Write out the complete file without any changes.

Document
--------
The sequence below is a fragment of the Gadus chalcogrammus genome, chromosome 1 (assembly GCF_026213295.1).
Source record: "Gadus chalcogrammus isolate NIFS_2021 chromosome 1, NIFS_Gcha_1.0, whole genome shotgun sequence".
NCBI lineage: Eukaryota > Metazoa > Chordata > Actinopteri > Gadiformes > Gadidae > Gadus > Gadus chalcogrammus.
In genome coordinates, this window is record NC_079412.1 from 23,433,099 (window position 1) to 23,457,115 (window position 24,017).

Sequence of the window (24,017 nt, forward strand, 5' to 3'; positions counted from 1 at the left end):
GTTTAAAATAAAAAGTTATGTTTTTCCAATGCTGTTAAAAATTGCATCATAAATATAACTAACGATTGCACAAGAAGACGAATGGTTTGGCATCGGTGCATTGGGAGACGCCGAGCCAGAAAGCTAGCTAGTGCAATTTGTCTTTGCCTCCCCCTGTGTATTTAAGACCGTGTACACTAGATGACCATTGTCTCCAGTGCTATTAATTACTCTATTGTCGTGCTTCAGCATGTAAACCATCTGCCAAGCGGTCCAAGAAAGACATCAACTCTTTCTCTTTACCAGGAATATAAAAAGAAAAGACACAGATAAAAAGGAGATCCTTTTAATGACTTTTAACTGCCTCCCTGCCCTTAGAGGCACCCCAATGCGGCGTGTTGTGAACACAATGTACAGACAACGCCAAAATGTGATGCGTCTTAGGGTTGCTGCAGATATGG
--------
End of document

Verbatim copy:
The sequence below is a fragment of the Gadus chalcogrammus genome, chromosome 1 (assembly GCF_026213295.1).
Source record: "Gadus chalcogrammus isolate NIFS_2021 chromosome 1, NIFS_Gcha_1.0, whole genome shotgun sequence".
NCBI lineage: Eukaryota > Metazoa > Chordata > Actinopteri > Gadiformes > Gadidae > Gadus > Gadus chalcogrammus.
In genome coordinates, this window is record NC_079412.1 from 23,433,099 (window position 1) to 23,457,115 (window position 24,017).

Sequence of the window (24,017 nt, forward strand, 5' to 3'; positions counted from 1 at the left end):
GTTTAAAATAAAAAGTTATGTTTTTCCAATGCTGTTAAAAATTGCATCATAAATATAACTAACGATTGCACAAGAAGACGAATGGTTTGGCATCGGTGCATTGGGAGACGCCGAGCCAGAAAGCTAGCTAGTGCAATTTGTCTTTGCCTCCCCCTGTGTATTTAAGACCGTGTACACTAGATGACCATTGTCTCCAGTGCTATTAATTACTCTATTGTCGTGCTTCAGCATGTAAACCATCTGCCAAGCGGTCCAAGAAAGACATCAACTCTTTCTCTTTACCAGGAATATAAAAAGAAAAGACACAGATAAAAAGGAGATCCTTTTAATGACTTTTAACTGCCTCCCTGCCCTTAGAGGCACCCCAATGCGGCGTGTTGTGAACACAATGTACAGACAACGCCAAAATGTGATGCGTCTTAGGGTTGCTGCAGATATGG